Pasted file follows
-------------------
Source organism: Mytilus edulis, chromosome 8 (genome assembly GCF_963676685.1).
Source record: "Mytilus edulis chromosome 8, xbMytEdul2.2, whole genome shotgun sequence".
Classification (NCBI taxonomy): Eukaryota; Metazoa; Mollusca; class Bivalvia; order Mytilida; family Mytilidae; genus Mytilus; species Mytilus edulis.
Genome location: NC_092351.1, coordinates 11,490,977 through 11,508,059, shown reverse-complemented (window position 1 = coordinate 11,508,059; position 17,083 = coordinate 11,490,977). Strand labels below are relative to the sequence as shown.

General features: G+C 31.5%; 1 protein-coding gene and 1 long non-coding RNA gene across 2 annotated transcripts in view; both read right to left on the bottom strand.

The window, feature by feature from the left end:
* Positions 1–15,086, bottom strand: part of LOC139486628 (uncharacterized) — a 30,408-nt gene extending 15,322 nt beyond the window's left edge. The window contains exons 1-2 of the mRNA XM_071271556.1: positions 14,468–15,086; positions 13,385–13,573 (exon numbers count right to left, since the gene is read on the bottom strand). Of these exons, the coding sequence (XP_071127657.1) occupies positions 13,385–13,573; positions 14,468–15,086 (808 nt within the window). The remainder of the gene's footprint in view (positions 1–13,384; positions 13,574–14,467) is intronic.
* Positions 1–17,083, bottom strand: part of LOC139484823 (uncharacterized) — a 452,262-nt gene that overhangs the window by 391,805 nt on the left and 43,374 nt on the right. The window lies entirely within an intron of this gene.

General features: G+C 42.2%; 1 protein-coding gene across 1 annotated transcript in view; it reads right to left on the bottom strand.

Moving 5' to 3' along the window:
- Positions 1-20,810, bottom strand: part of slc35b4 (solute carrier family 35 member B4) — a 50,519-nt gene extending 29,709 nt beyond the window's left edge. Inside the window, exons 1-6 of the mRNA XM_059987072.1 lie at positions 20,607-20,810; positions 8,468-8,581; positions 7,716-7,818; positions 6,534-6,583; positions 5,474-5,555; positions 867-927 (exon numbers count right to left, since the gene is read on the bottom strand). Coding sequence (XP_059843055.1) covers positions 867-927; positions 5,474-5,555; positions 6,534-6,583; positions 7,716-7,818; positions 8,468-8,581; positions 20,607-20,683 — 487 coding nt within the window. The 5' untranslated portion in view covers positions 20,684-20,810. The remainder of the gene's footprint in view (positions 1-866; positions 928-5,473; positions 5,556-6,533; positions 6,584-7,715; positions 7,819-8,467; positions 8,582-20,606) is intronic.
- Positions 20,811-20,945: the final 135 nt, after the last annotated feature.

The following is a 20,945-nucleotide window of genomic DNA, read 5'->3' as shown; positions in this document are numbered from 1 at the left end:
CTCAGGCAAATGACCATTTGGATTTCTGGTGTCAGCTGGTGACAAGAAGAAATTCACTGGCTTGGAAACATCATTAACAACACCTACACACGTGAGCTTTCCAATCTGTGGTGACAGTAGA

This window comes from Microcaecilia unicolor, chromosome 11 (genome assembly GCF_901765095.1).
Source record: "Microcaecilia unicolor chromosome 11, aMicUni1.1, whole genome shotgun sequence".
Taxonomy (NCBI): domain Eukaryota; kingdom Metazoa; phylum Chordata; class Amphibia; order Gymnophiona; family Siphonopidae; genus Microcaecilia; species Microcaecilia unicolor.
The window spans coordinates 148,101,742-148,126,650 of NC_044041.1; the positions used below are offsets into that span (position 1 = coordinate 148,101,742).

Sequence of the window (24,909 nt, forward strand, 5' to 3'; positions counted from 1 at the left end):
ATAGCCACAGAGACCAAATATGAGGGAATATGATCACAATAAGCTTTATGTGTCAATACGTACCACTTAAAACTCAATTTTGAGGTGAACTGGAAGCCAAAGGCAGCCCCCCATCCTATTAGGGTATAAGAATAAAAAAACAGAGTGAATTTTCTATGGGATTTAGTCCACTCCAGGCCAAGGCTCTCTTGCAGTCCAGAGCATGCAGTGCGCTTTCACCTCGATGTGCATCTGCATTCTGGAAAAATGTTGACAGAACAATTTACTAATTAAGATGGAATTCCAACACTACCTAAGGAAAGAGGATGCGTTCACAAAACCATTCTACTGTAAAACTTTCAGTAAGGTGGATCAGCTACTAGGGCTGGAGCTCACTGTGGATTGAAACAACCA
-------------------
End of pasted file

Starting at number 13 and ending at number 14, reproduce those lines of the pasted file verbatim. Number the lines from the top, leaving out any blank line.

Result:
The following is a 20,945-nucleotide window of genomic DNA, read 5'->3' as shown; positions in this document are numbered from 1 at the left end:
CTCAGGCAAATGACCATTTGGATTTCTGGTGTCAGCTGGTGACAAGAAGAAATTCACTGGCTTGGAAACATCATTAACAACACCTACACACGTGAGCTTTCCAATCTGTGGTGACAGTAGA